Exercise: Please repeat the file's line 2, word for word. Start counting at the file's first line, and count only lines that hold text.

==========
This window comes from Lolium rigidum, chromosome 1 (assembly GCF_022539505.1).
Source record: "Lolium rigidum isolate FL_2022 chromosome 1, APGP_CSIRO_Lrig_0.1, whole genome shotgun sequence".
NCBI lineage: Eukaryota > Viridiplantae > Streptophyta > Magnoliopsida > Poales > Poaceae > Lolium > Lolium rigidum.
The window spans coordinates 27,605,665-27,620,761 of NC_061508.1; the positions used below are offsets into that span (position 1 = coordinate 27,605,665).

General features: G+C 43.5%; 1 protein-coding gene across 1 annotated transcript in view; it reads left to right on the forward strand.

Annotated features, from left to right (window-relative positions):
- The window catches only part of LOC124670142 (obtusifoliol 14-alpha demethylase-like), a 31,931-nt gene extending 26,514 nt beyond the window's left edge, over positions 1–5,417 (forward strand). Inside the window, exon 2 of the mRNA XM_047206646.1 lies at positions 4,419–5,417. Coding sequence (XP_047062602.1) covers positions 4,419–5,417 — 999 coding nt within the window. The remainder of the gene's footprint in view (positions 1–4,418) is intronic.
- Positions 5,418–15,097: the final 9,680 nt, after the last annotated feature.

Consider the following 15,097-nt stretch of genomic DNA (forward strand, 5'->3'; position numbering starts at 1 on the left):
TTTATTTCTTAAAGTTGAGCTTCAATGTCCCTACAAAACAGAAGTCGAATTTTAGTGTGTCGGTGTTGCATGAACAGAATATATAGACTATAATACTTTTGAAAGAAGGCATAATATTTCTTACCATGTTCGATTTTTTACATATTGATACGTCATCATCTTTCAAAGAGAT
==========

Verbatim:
Source record: "Lolium rigidum isolate FL_2022 chromosome 1, APGP_CSIRO_Lrig_0.1, whole genome shotgun sequence".